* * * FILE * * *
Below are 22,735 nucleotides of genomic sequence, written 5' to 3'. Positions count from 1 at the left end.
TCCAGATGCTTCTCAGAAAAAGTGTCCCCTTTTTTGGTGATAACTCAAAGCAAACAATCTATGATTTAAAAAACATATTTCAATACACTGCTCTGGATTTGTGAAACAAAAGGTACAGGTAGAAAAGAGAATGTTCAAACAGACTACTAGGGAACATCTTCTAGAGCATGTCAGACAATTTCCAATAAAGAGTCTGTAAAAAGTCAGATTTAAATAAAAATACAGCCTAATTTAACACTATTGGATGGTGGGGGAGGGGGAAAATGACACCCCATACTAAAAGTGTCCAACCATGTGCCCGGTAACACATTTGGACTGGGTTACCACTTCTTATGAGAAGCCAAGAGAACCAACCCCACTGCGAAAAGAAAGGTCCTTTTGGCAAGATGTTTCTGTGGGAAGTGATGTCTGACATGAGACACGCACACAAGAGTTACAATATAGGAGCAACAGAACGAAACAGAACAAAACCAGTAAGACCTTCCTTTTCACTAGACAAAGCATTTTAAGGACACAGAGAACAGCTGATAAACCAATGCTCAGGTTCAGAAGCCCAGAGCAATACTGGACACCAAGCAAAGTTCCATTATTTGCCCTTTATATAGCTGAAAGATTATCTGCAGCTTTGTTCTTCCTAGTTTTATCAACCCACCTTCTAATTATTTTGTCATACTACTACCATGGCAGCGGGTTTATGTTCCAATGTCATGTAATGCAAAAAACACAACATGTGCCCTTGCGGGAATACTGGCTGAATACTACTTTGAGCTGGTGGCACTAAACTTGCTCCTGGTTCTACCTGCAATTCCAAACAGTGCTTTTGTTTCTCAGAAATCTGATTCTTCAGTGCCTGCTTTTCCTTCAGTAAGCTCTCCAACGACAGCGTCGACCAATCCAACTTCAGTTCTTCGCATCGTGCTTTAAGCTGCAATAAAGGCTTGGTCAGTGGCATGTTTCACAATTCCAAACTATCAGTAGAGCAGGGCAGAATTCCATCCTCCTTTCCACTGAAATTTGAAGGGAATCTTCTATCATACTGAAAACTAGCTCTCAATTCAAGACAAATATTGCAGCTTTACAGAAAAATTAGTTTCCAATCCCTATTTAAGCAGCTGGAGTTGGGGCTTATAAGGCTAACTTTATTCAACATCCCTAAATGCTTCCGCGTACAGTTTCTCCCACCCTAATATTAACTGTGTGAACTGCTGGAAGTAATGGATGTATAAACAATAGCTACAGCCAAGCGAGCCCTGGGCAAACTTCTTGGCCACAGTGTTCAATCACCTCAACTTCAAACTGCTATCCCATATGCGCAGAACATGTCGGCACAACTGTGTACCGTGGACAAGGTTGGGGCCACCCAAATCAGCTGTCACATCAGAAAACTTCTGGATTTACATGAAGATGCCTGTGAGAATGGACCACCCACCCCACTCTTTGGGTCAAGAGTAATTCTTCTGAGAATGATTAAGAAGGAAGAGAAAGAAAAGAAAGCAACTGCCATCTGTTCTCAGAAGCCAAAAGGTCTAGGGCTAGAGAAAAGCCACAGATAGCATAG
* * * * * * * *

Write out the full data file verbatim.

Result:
Below are 22,735 nucleotides of genomic sequence, written 5' to 3'. Positions count from 1 at the left end.
TCCAGATGCTTCTCAGAAAAAGTGTCCCCTTTTTTGGTGATAACTCAAAGCAAACAATCTATGATTTAAAAAACATATTTCAATACACTGCTCTGGATTTGTGAAACAAAAGGTACAGGTAGAAAAGAGAATGTTCAAACAGACTACTAGGGAACATCTTCTAGAGCATGTCAGACAATTTCCAATAAAGAGTCTGTAAAAAGTCAGATTTAAATAAAAATACAGCCTAATTTAACACTATTGGATGGTGGGGGAGGGGGAAAATGACACCCCATACTAAAAGTGTCCAACCATGTGCCCGGTAACACATTTGGACTGGGTTACCACTTCTTATGAGAAGCCAAGAGAACCAACCCCACTGCGAAAAGAAAGGTCCTTTTGGCAAGATGTTTCTGTGGGAAGTGATGTCTGACATGAGACACGCACACAAGAGTTACAATATAGGAGCAACAGAACGAAACAGAACAAAACCAGTAAGACCTTCCTTTTCACTAGACAAAGCATTTTAAGGACACAGAGAACAGCTGATAAACCAATGCTCAGGTTCAGAAGCCCAGAGCAATACTGGACACCAAGCAAAGTTCCATTATTTGCCCTTTATATAGCTGAAAGATTATCTGCAGCTTTGTTCTTCCTAGTTTTATCAACCCACCTTCTAATTATTTTGTCATACTACTACCATGGCAGCGGGTTTATGTTCCAATGTCATGTAATGCAAAAAACACAACATGTGCCCTTGCGGGAATACTGGCTGAATACTACTTTGAGCTGGTGGCACTAAACTTGCTCCTGGTTCTACCTGCAATTCCAAACAGTGCTTTTGTTTCTCAGAAATCTGATTCTTCAGTGCCTGCTTTTCCTTCAGTAAGCTCTCCAACGACAGCGTCGACCAATCCAACTTCAGTTCTTCGCATCGTGCTTTAAGCTGCAATAAAGGCTTGGTCAGTGGCATGTTTCACAATTCCAAACTATCAGTAGAGCAGGGCAGAATTCCATCCTCCTTTCCACTGAAATTTGAAGGGAATCTTCTATCATACTGAAAACTAGCTCTCAATTCAAGACAAATATTGCAGCTTTACAGAAAAATTAGTTTCCAATCCCTATTTAAGCAGCTGGAGTTGGGGCTTATAAGGCTAACTTTATTCAACATCCCTAAATGCTTCCGCGTACAGTTTCTCCCACCCTAATATTAACTGTGTGAACTGCTGGAAGTAATGGATGTATAAACAATAGCTACAGCCAAGCGAGCCCTGGGCAAACTTCTTGGCCACAGTGTTCAATCACCTCAACTTCAAACTGCTATCCCATATGCGCAGAACATGTCGGCACAACTGTGTACCGTGGACAAGGTTGGGGCCACCCAAATCAGCTGTCACATCAGAAAACTTCTGGATTTACATGAAGATGCCTGTGAGAATGGACCACCCACCCCACTCTTTGGGTCAAGAGTAATTCTTCTGAGAATGATTAAGAAGGAAGAGAAAGAAAAGAAAGCAACTGCCATCTGTTCTCAGAAGCCAAAAGGTCTAGGGCTAGAGAAAAGCCACAGATAGCATAG